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BEngo

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BEngo last won the day on December 19 2017

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  • Gender
    Male
  • Location
    Charlton Adam

Previous Fields

  • Occupation
    Retired Consulting Engineer
  • Boat Name
    Jarrah
  • Boat Location
    Circus Field

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  1. Leave the jump lead connected when you go home. That way your battery charger will keep the starter battery topped up at the same time as the domestics. If you are feeling flush, consider getting a two output battery charger. N
  2. People seem to be happy with their expensive sealed deep cycle batteries providing the 300 odd amps needed to feed a 3 kVA inverter at full output though. That, I think, is a similar load to most modern automotive or plant derived engine starters. Not as much as a fully loaded BS5 or 6 though. On that basis I can see no real risk in an infrequent jump start from the domestics especially when, as in this case the OP says they are fully charged. The couple of Ah needed are going to come straight off the surface of the plates. The OP will need a new start battery though as
  3. If the cables are heating up massively current is going somewhere. What size are the cables? The crimped lugs have 2 numbers on. The first number is the cable size. Should be 25 or preferably bigger. Is the starter motor turning the engine over? What is different between yesterday when it ran and now? The battery should be big enough. Make sure it is fully charged- voltage at about 14.4 V and current at 5 A or less and holding steady for an hour. If the final current is higher than 5 A or the voltage will not get to 14.4 the battery has expired.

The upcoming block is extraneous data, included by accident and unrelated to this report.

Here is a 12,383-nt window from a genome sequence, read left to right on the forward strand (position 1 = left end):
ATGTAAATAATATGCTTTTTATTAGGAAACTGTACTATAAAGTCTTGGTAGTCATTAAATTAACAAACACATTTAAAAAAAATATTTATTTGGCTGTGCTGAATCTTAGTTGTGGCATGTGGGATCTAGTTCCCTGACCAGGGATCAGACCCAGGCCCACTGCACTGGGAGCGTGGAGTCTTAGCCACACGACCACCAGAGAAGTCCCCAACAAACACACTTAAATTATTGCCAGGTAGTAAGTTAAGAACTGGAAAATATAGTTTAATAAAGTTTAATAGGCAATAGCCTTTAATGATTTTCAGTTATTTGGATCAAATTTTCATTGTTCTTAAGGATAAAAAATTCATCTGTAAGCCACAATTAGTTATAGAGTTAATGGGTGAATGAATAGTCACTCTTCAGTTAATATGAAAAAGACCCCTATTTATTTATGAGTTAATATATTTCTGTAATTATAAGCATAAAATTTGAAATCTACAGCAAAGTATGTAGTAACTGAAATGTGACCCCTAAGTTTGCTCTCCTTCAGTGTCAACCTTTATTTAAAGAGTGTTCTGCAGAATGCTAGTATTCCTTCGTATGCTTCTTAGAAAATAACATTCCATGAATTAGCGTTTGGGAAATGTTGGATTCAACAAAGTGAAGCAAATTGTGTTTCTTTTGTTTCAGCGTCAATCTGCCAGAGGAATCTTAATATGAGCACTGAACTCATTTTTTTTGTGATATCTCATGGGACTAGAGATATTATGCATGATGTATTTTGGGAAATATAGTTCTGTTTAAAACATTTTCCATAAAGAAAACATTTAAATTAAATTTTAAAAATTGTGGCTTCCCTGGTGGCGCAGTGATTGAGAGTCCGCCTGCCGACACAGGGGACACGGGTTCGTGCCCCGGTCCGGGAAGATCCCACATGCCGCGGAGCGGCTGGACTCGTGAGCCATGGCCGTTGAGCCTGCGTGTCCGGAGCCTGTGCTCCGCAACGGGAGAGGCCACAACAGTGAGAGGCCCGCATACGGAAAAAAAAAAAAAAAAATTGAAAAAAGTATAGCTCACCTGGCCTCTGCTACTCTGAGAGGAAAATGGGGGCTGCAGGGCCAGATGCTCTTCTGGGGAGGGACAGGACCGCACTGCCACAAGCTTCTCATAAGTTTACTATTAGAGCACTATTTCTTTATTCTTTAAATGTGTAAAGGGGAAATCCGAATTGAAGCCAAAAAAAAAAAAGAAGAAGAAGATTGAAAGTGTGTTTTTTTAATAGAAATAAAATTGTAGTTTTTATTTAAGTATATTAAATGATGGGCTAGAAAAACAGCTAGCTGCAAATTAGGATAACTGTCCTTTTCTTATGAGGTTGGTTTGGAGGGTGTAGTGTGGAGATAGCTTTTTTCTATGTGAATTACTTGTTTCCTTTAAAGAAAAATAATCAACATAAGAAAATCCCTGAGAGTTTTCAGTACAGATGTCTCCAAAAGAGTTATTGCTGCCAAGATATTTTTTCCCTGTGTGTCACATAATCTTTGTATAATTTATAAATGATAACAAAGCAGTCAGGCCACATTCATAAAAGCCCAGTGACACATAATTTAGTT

4. Take some pictures of the engine mounts and post them here. We can then opine. You may get asked for detail or close ups of a possibly dodgy one. N PS. Sucking of teeth and muttering are currently subject to COVID social distancing requirements.
  5. All wooden cabins leak, sooner or later. Once the leaks start they rot, fairly quickly, if they are not sorted out. The Lister-Petter SW2 is a water cooled version of the almost unbreakable SR2, and share many parts. They were not a common engine. We had one for 5 years with the only problem in that time being the crankshaft oil seal, which was a PITA to get to, but simple to fix. The Jabsco cooling pump impellers may now be hard to find. MES (Midlands) can tell you about spares. N
  6. Thee is no real sense of scale, so I could be miles out, but the skin tank looks to be as thick as the engine/motor bearer is wide. Unless the bearer is only about 50mm wide the skin tank is going to be a lot thicker than it should be for greatest effectiveness. I would also want to see the bearers fully welded along the inner edge, but that may be due later. The angled water pipe and the notched bearer are a bit lazy, but insignificant. The vent on top of the skin tank is an important detail missed by many. N